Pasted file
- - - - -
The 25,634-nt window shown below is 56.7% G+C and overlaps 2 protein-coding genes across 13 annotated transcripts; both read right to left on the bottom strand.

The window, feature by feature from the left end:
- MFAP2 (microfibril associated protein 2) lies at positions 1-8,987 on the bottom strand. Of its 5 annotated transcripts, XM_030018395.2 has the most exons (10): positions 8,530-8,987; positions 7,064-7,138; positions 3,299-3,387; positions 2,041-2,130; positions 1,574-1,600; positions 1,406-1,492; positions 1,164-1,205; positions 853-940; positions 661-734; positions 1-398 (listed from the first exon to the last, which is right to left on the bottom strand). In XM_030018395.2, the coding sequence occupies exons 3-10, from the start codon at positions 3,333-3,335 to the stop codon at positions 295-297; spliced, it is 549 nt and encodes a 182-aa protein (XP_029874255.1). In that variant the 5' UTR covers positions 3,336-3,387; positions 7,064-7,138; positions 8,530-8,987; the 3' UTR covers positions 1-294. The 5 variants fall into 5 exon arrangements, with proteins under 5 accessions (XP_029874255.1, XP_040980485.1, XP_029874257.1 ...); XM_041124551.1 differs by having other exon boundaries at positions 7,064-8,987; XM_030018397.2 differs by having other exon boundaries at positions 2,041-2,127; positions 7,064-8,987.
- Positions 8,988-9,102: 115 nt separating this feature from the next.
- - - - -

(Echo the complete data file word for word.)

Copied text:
The 25,634-nt window shown below is 56.7% G+C and overlaps 2 protein-coding genes across 13 annotated transcripts; both read right to left on the bottom strand.

The window, feature by feature from the left end:
- MFAP2 (microfibril associated protein 2) lies at positions 1-8,987 on the bottom strand. Of its 5 annotated transcripts, XM_030018395.2 has the most exons (10): positions 8,530-8,987; positions 7,064-7,138; positions 3,299-3,387; positions 2,041-2,130; positions 1,574-1,600; positions 1,406-1,492; positions 1,164-1,205; positions 853-940; positions 661-734; positions 1-398 (listed from the first exon to the last, which is right to left on the bottom strand). In XM_030018395.2, the coding sequence occupies exons 3-10, from the start codon at positions 3,333-3,335 to the stop codon at positions 295-297; spliced, it is 549 nt and encodes a 182-aa protein (XP_029874255.1). In that variant the 5' UTR covers positions 3,336-3,387; positions 7,064-7,138; positions 8,530-8,987; the 3' UTR covers positions 1-294. The 5 variants fall into 5 exon arrangements, with proteins under 5 accessions (XP_029874255.1, XP_040980485.1, XP_029874257.1 ...); XM_041124551.1 differs by having other exon boundaries at positions 7,064-8,987; XM_030018397.2 differs by having other exon boundaries at positions 2,041-2,127; positions 7,064-8,987.
- Positions 8,988-9,102: 115 nt separating this feature from the next.